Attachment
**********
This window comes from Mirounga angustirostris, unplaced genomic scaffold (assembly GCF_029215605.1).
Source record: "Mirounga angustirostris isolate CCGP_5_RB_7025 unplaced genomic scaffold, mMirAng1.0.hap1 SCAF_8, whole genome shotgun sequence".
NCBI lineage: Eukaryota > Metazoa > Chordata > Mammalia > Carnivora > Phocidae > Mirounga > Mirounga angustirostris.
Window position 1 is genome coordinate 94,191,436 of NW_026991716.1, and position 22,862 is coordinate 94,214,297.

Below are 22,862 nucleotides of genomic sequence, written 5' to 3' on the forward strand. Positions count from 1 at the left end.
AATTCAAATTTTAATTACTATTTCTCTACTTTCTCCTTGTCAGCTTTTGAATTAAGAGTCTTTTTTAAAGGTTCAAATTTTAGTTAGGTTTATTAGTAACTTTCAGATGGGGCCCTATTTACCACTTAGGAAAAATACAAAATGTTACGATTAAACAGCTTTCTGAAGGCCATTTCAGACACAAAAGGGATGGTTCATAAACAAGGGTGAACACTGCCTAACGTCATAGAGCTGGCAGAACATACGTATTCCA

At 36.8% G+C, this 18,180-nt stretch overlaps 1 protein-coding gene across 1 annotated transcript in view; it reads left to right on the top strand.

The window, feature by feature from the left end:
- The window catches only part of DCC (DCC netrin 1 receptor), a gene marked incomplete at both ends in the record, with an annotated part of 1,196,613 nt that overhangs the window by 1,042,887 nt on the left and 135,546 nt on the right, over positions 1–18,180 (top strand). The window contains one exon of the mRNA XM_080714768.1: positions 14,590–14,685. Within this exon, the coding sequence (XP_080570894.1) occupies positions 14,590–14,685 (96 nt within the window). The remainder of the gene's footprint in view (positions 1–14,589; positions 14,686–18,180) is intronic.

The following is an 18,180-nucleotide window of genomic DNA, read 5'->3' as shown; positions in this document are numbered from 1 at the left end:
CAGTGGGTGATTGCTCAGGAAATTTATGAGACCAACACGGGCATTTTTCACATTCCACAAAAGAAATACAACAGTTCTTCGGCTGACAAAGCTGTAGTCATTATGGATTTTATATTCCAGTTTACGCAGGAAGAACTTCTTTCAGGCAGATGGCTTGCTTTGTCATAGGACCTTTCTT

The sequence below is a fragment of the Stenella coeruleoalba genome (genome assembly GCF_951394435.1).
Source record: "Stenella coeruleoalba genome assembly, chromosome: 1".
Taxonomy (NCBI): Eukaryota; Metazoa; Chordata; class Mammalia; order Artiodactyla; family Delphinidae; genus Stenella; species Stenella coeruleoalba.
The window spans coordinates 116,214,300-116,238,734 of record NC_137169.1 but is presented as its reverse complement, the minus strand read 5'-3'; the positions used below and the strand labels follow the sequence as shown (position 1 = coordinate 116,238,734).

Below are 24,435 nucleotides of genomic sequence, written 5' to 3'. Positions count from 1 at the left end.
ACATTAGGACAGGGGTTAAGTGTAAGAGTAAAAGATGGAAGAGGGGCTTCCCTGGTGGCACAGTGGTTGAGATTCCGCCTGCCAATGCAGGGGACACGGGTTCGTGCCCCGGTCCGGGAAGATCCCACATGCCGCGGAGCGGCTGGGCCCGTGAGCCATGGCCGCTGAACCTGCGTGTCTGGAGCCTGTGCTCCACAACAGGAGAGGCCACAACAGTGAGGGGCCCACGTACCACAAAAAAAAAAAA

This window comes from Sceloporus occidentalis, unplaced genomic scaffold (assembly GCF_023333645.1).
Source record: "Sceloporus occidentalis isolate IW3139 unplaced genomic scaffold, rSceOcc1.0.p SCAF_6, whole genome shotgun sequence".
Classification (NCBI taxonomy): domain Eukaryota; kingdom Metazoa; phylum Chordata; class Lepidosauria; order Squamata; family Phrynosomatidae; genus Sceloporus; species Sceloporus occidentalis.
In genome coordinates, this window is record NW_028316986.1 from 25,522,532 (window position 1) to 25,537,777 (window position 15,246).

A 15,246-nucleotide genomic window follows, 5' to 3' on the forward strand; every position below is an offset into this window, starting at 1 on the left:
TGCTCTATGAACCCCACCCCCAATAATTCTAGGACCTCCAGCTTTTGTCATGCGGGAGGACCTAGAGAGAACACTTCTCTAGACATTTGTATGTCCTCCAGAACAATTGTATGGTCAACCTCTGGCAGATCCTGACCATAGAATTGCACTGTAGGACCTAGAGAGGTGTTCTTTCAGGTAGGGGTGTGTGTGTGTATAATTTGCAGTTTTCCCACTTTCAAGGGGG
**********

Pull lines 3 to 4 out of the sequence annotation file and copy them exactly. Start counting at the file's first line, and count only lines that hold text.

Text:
NCBI lineage: Eukaryota > Metazoa > Chordata > Mammalia > Carnivora > Phocidae > Mirounga > Mirounga angustirostris.
Window position 1 is genome coordinate 94,191,436 of NW_026991716.1, and position 22,862 is coordinate 94,214,297.